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Explaining the WTO

Explaining the WTO

The World Trade Organisation was established in 1995 as the successor to the General Agreement on Tariffs and Trade. It aims to “ensure that trade flows as smoothly, predictably and freely as possible” by regulating and overseeing international trade.

It has 164 members and is based in Geneva, Switzerland.

The WTO’s main functions include:  

  • Managing WTO trade agreements which cover goods, services and intellectual property. These agreements establish international trade rules and are negotiated and signed by governments. The majority of the WTO’s existing rules were negotiated during the 1986-94 Uruguay Round.
  • Acting as a forum for trade negotiations and trade disputes between countries.
  • Monitoring trade policies of members.
  • Technical assistance for developing countries.

One of the key aspects of the WTO is non-discrimination. Under the ‘most-favoured nation principle’, any preferential trading agreement that a member reaches with another country must be extended to all other members.  Alongside this principle, the WTO also aims to make the global system more competitive, free, and beneficial for less developed countries.

The current negotiating round is the Doha Development Round. The negotiations began in 2001, but after several meetings, they eventually came to a halt in 2008. The main difficulties have been divisions between developed and developing countries, as well as differences between the EU and US over agricultural subsidies.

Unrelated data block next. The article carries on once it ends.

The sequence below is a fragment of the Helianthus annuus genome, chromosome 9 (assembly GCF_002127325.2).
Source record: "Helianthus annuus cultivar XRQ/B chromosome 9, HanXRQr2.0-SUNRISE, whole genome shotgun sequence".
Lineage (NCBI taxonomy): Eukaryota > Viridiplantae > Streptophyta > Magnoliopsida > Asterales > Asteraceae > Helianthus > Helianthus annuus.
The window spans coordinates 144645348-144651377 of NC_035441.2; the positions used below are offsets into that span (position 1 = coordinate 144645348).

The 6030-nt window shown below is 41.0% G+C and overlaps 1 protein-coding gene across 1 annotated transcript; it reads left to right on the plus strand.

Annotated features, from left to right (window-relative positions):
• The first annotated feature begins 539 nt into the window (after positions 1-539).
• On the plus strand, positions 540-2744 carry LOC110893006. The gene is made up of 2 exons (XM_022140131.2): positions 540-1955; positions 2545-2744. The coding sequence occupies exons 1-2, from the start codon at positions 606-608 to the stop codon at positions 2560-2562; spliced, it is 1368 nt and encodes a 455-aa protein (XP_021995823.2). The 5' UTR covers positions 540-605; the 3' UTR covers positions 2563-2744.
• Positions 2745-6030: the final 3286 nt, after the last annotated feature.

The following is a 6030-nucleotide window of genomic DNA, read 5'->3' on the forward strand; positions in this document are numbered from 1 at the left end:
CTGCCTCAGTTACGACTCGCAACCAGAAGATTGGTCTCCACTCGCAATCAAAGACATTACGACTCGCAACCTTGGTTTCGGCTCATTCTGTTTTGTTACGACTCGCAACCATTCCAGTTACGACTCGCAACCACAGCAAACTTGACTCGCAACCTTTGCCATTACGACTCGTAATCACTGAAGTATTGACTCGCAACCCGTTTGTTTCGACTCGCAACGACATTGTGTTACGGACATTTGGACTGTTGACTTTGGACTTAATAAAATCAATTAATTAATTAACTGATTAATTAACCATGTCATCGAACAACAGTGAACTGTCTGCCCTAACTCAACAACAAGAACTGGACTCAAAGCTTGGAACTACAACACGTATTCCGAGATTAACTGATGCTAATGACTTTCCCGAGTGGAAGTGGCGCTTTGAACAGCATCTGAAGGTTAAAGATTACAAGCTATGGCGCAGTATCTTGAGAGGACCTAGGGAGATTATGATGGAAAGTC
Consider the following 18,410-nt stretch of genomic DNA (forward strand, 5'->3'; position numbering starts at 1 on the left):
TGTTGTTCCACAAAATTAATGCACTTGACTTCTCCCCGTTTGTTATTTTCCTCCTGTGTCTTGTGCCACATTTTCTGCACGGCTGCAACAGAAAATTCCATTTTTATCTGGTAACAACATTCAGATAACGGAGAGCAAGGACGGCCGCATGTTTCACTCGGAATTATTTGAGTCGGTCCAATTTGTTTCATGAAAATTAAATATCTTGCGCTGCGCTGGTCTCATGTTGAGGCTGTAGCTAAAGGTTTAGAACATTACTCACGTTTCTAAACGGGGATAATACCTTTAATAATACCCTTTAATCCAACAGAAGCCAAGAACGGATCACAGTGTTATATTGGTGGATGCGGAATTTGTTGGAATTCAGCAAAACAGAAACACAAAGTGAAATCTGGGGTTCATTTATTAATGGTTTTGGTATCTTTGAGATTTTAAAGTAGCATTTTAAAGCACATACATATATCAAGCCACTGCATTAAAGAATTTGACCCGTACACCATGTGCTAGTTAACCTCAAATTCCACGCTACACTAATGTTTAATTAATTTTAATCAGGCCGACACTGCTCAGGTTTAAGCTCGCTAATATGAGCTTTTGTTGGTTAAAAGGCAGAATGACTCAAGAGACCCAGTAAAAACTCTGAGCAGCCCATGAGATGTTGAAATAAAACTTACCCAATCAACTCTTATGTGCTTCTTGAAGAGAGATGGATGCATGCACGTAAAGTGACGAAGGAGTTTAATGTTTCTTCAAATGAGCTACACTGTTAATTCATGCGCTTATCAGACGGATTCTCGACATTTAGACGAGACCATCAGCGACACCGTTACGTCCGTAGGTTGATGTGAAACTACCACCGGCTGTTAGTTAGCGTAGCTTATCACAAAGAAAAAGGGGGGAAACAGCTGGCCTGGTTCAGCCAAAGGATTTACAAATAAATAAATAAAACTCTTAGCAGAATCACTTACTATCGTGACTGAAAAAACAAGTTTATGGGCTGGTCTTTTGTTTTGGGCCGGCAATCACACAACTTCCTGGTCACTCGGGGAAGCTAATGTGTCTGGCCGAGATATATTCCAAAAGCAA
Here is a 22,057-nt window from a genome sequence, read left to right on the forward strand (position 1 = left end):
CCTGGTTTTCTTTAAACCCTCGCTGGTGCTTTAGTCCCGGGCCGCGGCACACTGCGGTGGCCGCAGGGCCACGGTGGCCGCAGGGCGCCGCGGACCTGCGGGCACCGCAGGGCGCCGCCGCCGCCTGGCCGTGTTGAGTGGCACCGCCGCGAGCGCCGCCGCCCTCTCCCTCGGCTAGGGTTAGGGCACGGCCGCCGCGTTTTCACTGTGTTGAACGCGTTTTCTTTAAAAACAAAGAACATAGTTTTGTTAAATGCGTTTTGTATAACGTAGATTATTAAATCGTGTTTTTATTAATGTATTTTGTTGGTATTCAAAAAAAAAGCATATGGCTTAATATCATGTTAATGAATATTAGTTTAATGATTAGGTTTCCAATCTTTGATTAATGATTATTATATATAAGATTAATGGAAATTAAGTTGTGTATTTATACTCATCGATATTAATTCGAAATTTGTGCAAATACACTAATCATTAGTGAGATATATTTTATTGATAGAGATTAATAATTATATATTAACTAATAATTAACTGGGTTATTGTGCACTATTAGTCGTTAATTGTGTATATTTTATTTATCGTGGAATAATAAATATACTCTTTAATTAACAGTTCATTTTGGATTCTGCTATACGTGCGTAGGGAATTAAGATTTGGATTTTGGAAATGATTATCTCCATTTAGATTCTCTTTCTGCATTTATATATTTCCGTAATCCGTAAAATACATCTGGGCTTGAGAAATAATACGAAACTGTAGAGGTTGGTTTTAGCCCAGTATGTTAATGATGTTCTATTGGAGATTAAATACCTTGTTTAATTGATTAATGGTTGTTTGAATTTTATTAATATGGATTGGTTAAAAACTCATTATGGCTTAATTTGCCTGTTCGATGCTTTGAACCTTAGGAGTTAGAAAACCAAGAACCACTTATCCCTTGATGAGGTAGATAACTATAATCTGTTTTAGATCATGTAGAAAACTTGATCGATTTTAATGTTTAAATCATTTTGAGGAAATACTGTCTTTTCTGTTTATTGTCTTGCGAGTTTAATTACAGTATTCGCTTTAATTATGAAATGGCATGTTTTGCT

Decision-making in the WTO

Decisions are taken by the WTO members, normally by consensus.

The highest decision-making body is the Ministerial Conference, which must meet at least once every two years. At these meetings, members decide on a package of rules called a Single Undertaking, rather than voting on individual rules. These packages are mostly agreed in advance. Developed countries are known to be very influential in this process, particularly the US and the EU (which is a WTO member in its own right), who both invest large amounts of diplomatic resources into securing agreement on Single Undertakings.


Despite its aim to ensure free, equal and beneficial trade for developing countries, the WTO has faced much criticism for biased trade rules which advance the interests of the most developed countries, who tend to be the most influential in agenda-setting and decision-making.

Less developed countries face a lot of political pressure to join the WTO, and increasingly new members have been required to adopt strict conditions and economic standards of existing members, which can be harmful to them economically.

The WTO has also been the subject of large civil society protests against its agreements, some of the most notable being the protests at the Seattle 1999 and Cancun 2003 Ministerial Conferences.

Photo: WTO Public Forum 2010 Credit: WTO/Jay Louvion on Flickr under licence (CC BY-ND 2.0)